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Tag Archives: foreign elections
From time to time, I like to take a look at upcoming elections in our allies. As the recent market fluctuations in response to problem with the Chinese economy show, the U.S. is not immune to feeling the effects of problems in the rest of the word. Between now and November, there will be elections in Greece, Canada, Portugal, and Turkey. For now, I want to focus on Greece, Canada, and Turkey.
Greece will hold its second election of 2015 next Sunday, September 20. This election was almost inevitable after the results of the January election. The Greek economy has been on shaky ground since the 2008 global recession, and Greece has needed multiple bailouts from its economic partners to avoid defaulting on its loans. In January 2015, the Greeks voted for a new party (Syrizia) that opposed the concessions made in past bailout deals and promised to be a tough negotiator in the next round. The problem was that Greece needed a new bailout more than its partners needed to keep Greece afloat. So the government eventually had to accept a worse deal than its supporters wanted. Several members of the governing party voted against the deal, costing the government its majority and leading to this second election.
Greece uses a proportional representation system to elect 250 members of parliament. To reduce the likelihood (endemic to proportional representative systems) of an inconclusive result in which tiny parties hold the balance of power, Greece gives the party that finishes first an additional 50 seats. As a result, it only takes around 35-40% of the vote rather than 48-50% to get a majority of the seats. The question for next week’s election is whether Syrizia will keep their supporters (with voters recognizing the limitations that the Greek government faces) or whether Greek voters will look for some other party promising the impossible.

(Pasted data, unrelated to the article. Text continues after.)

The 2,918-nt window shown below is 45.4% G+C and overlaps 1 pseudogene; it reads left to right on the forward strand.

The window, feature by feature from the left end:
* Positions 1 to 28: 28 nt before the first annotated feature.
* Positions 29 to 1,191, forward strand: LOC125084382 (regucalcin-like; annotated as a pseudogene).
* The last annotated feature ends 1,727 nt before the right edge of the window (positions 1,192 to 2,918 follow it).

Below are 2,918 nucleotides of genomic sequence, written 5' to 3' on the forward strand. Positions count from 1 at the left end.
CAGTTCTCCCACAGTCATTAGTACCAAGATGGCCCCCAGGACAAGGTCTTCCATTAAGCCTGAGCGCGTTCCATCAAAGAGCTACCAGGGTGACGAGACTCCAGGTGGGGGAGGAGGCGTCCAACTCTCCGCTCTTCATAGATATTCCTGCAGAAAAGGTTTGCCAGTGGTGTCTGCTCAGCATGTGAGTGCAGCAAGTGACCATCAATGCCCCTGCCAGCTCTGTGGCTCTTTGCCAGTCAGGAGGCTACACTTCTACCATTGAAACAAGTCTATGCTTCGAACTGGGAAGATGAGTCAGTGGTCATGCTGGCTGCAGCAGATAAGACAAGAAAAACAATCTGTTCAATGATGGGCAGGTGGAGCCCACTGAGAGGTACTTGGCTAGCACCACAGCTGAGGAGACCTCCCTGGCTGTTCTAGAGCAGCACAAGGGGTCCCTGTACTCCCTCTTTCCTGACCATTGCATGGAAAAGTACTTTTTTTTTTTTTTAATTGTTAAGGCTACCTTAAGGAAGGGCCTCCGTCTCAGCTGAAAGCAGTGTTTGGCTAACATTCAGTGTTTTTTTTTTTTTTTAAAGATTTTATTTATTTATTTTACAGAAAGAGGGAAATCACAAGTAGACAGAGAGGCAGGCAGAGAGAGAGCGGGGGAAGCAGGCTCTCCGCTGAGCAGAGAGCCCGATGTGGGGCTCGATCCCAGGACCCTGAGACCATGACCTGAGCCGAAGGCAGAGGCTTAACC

Despite what some Republicans say (and apparently think), there are limits to U.S. power. While the U.S. has the largest economy and the largest military, the U.S. simply does not have enough troops to intervene in every crisis in the world. Similarly, there are numerous ways for countries to minimize the effect of U.S. economic sanctions. Any significant international effort by the U.S. requires help from our allies. However, for the most part, our allies are democracies which means that how their voters feel about U.S. proposals matters more than what the U.S. wants. What happens in the elections in our allies matter. This upcoming week (on May 7), voters in the United Kingdom will be voting in parliamentary elections. As things stand with one week to go, we may be looking at another close race that could handicap the ability of the United Kingdom to commit to any major U.S. initiative.